Here are a few tips that will ensure a more enticing pitch.
Things to keep in mind before you pitch
There are a few checks that are always worthwhile before you pitch your story ideas:
- Make sure a similar video hasn’t been done before.
- Try to say what the story is about in one sentence and have a good sense about the best way to show that focus visually.
- Propose the idea to colleagues or friends first. Are they intrigued or surprised? If not, perhaps you should look for another angle. If so, you may have a great story on your hands.
Choosing a Headline
The headline may change once you start producing your story, but writing one in your pitch helps you focus on your target audience. What elements make your story stand out? You can choose to make your title more like a news story headline or similar to a feature documentary film title. Either way, you need to be confident that your final video will back it up.
- Example 1: “Indonesia’s Youngest Fashion Designer Overcomes Hearing Disability” (more like a news headline)
- Example 2: “The Life of a Coca Leaf” (more like a movie title)
Writing the Summary
Write one or two sentences that summarize why your story is surprising and interesting for a broad audience (this is sometimes referred to as a nut graph or focus statement). Please include a short description of the main character and why you’re focusing on him/her, a verb that best describes the universal theme of the story, and any conflict the protagonist faces. The summary should clearly define the “scope”, or range of topics or concepts you will cover in the story. You should be confident that you can show the scope visually, either through footage or interviews.
- Example 1: “Ten-year-old Rafi Ridwan (character) overcame (verb/universal theme) being born deaf (conflict) and channels his visual creativity to become one of Indonesia's youngest fashion designers (the surprise). He’s also an adorable kid who doesn’t stop smiling.”
- Example 2: “While the world focuses on international peace talks between the Colombian government and narcotics-financed rebel groups, we will focus on how entrenched the cocaine industry is in a remote villages inside the Colombian jungle. The focus will be on the people intimately involved in the cultivation and processing of the coca leaf.”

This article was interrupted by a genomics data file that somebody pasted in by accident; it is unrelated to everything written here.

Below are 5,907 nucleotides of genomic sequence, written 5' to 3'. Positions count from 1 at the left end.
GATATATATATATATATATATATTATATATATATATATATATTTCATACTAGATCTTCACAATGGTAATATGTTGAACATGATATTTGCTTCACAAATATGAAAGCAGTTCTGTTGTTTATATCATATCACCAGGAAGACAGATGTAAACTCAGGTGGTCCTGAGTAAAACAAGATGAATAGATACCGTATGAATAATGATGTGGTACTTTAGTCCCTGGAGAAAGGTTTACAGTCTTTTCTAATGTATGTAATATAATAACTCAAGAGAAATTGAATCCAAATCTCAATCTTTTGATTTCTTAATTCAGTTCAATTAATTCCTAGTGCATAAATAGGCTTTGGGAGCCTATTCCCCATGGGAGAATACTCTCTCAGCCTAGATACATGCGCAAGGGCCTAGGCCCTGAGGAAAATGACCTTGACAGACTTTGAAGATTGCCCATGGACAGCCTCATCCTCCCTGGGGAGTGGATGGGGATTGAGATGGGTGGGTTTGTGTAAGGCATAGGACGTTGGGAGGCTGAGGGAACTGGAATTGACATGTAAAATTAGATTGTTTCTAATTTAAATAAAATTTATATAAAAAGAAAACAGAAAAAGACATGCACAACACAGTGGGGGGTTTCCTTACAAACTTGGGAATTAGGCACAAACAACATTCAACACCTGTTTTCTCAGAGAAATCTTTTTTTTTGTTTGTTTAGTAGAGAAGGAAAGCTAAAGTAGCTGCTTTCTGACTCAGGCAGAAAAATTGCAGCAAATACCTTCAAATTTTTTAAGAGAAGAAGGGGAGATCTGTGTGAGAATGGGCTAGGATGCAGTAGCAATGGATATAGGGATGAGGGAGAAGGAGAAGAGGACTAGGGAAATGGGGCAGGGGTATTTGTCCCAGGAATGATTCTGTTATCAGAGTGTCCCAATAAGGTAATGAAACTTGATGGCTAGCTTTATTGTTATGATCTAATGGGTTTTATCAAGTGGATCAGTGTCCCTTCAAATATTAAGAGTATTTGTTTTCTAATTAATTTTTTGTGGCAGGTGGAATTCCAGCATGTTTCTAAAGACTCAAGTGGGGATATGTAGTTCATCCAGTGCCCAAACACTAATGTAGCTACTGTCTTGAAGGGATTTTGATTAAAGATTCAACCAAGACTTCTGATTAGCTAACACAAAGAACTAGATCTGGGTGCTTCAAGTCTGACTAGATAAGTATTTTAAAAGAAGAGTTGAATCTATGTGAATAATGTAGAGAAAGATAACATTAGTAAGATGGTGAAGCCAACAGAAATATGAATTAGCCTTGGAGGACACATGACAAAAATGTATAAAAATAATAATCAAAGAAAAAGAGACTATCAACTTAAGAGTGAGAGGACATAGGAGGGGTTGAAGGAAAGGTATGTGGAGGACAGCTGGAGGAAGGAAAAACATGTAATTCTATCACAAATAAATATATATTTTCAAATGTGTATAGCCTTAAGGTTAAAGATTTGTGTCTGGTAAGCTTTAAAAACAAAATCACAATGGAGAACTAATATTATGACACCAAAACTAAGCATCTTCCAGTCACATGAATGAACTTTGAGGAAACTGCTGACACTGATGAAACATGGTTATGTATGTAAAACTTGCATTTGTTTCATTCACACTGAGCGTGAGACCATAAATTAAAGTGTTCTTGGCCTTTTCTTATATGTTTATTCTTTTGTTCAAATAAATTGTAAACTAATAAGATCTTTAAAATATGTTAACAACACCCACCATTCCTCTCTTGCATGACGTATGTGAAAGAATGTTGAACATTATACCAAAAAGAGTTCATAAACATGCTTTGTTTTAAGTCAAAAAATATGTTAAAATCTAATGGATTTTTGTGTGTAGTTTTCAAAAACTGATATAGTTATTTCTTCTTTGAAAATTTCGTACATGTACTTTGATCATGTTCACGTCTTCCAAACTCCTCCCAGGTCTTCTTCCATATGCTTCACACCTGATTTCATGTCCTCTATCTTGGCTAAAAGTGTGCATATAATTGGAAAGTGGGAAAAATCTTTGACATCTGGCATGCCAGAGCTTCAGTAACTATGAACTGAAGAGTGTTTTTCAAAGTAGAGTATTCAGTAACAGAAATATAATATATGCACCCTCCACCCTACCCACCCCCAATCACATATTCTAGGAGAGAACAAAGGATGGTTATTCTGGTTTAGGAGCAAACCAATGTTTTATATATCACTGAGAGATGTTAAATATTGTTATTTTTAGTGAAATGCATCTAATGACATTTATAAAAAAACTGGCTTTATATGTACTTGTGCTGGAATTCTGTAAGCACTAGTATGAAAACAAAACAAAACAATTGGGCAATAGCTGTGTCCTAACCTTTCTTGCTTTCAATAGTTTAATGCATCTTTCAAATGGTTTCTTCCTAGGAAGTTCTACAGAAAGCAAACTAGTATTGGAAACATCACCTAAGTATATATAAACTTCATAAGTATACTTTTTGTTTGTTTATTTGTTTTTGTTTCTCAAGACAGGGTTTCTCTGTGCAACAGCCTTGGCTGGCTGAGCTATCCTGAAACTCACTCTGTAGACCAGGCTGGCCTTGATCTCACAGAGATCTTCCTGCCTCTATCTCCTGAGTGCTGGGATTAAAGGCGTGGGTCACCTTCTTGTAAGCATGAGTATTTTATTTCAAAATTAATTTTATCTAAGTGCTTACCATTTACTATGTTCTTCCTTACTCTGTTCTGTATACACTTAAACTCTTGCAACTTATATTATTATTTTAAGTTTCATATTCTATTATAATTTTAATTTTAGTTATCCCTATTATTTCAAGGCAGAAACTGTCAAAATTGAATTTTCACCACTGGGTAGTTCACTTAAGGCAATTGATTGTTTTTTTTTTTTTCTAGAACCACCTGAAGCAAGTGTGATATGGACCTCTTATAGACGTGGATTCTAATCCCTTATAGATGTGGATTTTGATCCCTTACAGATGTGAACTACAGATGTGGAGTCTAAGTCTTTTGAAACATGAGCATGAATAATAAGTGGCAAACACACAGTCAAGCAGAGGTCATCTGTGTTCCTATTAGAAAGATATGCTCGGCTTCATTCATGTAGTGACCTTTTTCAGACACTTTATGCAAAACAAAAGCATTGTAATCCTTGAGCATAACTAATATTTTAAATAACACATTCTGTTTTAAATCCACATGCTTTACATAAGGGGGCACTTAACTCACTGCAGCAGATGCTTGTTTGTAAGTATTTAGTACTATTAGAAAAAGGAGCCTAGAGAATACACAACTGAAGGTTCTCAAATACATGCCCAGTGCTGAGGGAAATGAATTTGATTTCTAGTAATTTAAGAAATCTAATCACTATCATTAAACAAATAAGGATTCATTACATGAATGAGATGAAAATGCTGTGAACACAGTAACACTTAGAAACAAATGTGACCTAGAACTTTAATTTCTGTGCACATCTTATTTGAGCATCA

Describing Your Characters
Here, you should focus on what you plan to film your character doing. For a great video, it’s imperative to have elements that move and make noise. What visuals are most important to show the story you’re trying to tell? These visuals should also back up the story's main points highlighted in your summary.
- Example 1: “We will show Rafi drawing colorful clothing designs at his home with his mother, who we will also interview. He doesn’t speak very well, but we will show him communicating with his mother. We’ll shoot him at his own fashion show and capture images of the models, who are all children with disabilities.”
- Example 2: “We will take the viewer on an adventure: first we will see a young boy picking coca with his hand, then we will document a man who pours household chemicals on the leaf and grinds it into cocaine paste with his hand, then we will finish with the young boy selling his harvest to the shopkeeper.
Be realistic with your pitches. Don't promise access to something that is highly improbable. Make the phone calls, meet the characters and construct a plan before you submit your idea. This will lead to a better pitch, and maybe, a different and more interesting story.